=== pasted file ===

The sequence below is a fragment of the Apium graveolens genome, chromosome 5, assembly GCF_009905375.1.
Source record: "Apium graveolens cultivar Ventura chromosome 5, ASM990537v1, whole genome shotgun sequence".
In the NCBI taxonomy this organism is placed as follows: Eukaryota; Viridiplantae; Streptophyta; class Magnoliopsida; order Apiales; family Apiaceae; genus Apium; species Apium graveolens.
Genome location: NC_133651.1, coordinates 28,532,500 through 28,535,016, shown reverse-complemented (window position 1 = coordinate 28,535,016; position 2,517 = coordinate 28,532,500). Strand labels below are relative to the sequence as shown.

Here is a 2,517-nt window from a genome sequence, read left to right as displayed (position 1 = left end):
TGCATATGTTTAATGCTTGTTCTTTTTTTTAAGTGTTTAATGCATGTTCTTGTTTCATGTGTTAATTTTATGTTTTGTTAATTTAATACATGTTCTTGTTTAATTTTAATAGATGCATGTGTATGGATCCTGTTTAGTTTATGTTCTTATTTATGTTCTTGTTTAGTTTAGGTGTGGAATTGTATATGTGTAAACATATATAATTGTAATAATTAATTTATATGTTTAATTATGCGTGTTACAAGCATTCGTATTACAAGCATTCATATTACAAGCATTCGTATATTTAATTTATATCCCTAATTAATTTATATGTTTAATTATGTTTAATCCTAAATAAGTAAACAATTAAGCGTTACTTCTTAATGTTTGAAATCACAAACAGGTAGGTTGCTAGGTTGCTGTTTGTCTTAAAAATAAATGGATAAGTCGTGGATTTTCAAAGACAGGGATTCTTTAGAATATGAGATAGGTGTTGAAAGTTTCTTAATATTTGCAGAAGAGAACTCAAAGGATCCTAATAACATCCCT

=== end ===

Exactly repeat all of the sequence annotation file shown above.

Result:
The sequence below is a fragment of the Apium graveolens genome, chromosome 5, assembly GCF_009905375.1.
Source record: "Apium graveolens cultivar Ventura chromosome 5, ASM990537v1, whole genome shotgun sequence".
In the NCBI taxonomy this organism is placed as follows: Eukaryota; Viridiplantae; Streptophyta; class Magnoliopsida; order Apiales; family Apiaceae; genus Apium; species Apium graveolens.
Genome location: NC_133651.1, coordinates 28,532,500 through 28,535,016, shown reverse-complemented (window position 1 = coordinate 28,535,016; position 2,517 = coordinate 28,532,500). Strand labels below are relative to the sequence as shown.

Here is a 2,517-nt window from a genome sequence, read left to right as displayed (position 1 = left end):
TGCATATGTTTAATGCTTGTTCTTTTTTTTAAGTGTTTAATGCATGTTCTTGTTTCATGTGTTAATTTTATGTTTTGTTAATTTAATACATGTTCTTGTTTAATTTTAATAGATGCATGTGTATGGATCCTGTTTAGTTTATGTTCTTATTTATGTTCTTGTTTAGTTTAGGTGTGGAATTGTATATGTGTAAACATATATAATTGTAATAATTAATTTATATGTTTAATTATGCGTGTTACAAGCATTCGTATTACAAGCATTCATATTACAAGCATTCGTATATTTAATTTATATCCCTAATTAATTTATATGTTTAATTATGTTTAATCCTAAATAAGTAAACAATTAAGCGTTACTTCTTAATGTTTGAAATCACAAACAGGTAGGTTGCTAGGTTGCTGTTTGTCTTAAAAATAAATGGATAAGTCGTGGATTTTCAAAGACAGGGATTCTTTAGAATATGAGATAGGTGTTGAAAGTTTCTTAATATTTGCAGAAGAGAACTCAAAGGATCCTAATAACATCCCT